WASHINGTON — Cowboys and Indians who rode on horseback through the nation’s capital this week to protest against the Keystone XL pipeline are fighting back against a new oil industry ad satirizing the effort.
The advertisement — a cartoon that began appearing on news sites Wednesday, including the Washington Post — depicts tourists saying “the cowboys want to give up cars and electricity,” and describing the protest as “an exhibit of 1800s America.” It is sponsored by the American Petroleum Institute.
Representatives of the Cowboy and Indian Alliance that staged the protest in the shadow of the Washington monument called the ad “stupid” and offensive.
“We’re trying to take America into the 21st century with clean, renewable energy — and we don’t need dirty tar sands to do it,” said Nebraska landowner Tom Genung. “This is not for novelty’s sake; we’re here to defend our homes and families. API should come down and meet us face to face instead of mocking us from their cushy offices.”
There’s no sign of that happening anytime soon.
“The protesters are going to continue doing what they are doing,” API spokeswoman Sabrina Fang told reporters. “We’re going to continue to educate the public on the merits of the pipeline.”
The skirmish between the protesters and the petroleum lobby comes just days after the State Department delayed a final decision on the pipeline to allow a legal challenge in Nebraska to play out.
The pipeline would link Alberta with the major oil hub in Cushing, Okla., giving Canada’s oil sands crude a new path to Gulf Coast refineries.
New polls released Thursday suggest the project is still relatively popular, despite deep opposition from environmentalists who say the pipeline would unleash development of Canadian oil sands that may produce more carbon emissions than alternative crudes.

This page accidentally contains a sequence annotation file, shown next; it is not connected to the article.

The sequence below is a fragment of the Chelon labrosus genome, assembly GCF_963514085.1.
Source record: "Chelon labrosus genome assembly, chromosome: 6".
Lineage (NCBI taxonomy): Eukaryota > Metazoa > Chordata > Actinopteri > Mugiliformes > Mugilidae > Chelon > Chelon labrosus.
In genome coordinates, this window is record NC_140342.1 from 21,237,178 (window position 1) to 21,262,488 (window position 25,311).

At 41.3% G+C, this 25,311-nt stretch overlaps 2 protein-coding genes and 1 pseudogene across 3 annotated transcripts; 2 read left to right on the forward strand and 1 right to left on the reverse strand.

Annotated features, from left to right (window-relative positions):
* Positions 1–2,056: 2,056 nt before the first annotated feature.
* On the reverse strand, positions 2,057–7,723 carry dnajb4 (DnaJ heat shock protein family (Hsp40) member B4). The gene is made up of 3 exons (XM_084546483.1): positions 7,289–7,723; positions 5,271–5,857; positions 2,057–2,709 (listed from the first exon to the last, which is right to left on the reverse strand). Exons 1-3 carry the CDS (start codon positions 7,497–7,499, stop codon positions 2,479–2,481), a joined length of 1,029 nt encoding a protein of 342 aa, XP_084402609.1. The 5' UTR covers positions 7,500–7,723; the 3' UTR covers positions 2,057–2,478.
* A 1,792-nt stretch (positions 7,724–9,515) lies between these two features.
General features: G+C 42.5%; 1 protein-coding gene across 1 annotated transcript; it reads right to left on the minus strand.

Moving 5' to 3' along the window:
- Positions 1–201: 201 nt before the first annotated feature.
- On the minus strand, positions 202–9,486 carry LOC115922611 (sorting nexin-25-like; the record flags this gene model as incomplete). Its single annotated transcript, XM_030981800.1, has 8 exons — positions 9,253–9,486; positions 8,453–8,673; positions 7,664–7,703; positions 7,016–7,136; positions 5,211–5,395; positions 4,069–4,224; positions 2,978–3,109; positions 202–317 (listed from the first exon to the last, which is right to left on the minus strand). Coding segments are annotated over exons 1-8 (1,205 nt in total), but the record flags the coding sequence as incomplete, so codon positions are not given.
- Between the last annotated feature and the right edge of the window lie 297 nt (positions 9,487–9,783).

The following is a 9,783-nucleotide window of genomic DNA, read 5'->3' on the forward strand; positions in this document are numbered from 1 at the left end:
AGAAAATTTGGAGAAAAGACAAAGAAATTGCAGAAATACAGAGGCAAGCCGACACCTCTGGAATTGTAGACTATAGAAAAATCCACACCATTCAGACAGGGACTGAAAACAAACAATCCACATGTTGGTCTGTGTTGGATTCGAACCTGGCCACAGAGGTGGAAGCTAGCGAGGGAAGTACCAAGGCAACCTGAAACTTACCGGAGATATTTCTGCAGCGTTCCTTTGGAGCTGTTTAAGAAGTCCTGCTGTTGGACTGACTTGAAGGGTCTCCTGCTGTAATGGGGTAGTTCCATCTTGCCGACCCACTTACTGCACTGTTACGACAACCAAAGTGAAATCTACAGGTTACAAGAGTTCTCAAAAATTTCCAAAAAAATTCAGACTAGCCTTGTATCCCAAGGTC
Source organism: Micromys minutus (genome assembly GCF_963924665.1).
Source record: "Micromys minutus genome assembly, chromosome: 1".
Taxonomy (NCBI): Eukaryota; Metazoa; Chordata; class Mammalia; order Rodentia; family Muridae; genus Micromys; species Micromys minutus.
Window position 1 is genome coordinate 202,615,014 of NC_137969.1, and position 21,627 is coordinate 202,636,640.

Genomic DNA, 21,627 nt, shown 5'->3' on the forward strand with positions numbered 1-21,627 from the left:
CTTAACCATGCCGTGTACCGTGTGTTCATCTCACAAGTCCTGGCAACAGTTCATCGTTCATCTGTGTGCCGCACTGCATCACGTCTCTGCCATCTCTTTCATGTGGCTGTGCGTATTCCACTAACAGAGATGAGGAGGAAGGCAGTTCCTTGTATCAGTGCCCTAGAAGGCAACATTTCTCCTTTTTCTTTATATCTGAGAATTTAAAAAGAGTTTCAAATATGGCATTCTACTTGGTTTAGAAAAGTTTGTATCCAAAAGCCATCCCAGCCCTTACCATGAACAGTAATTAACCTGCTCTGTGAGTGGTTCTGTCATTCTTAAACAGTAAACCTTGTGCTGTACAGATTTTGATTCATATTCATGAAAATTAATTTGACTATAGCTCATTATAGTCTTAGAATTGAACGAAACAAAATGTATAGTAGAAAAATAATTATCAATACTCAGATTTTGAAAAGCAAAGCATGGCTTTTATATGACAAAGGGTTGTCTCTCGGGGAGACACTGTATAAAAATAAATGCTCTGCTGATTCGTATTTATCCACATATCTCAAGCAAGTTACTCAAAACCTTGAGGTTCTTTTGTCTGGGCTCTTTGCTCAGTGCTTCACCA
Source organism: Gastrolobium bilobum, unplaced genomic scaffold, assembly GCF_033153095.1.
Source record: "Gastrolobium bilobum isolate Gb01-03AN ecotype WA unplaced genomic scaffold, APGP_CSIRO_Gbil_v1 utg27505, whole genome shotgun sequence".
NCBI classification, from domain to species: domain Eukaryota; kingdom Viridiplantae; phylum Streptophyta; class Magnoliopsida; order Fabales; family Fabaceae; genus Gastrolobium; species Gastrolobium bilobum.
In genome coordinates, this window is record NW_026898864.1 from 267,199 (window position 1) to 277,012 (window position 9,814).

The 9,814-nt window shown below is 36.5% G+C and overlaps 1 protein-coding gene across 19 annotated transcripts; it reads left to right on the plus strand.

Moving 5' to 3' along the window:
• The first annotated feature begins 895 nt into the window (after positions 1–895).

A telephone survey conducted by Rasmussen Reports found that 61 percent of likely U.S. voters at least somewhat favor building Keystone XL — a 4 point increase since January, and a new high-water-mark. The Rasmussen Reports survey also found:
- 62 percent said Keystone XL would be good for the U.S. economy.
- 32 percent said the pipeline would be bad for the environment.
- 57 percent said the pipeline is at least somewhat important to how they will vote in the congressional election in November.
A Harris Poll survey conducted for API suggested an even stronger link between Keystone XL and the ballot box.
According to the telephone survey of 1,000 voters, conducted April 16-20, 68 percent would be more likely to vote for a candidate who supports approving Keystone XL “and increasing the amount of oil we receive from Canada.” That was also true for 60 percent of Democrats surveyed.
According to the API-commissioned survey:
- 78 percent agree with a statement that Keystone XL is in the national interest.
- 95 percent think energy is a very or somewhat important issue the federal government should be focusing on.
The surveyed voters don’t have high confidence the pipeline will be permitted this year. Only 38 percent said they believe approval will happen in 2013.
Cindy Schild, downstream operations senior manager for the API, said that while many polls have demonstrated strong voter support for the pipeline, the latest survey shows there are potential political consequences from failing to act on Keystone XL.
Pipeline foes derided the API-commissioned survey as a “push poll,” with questions followed by strongly worded statements.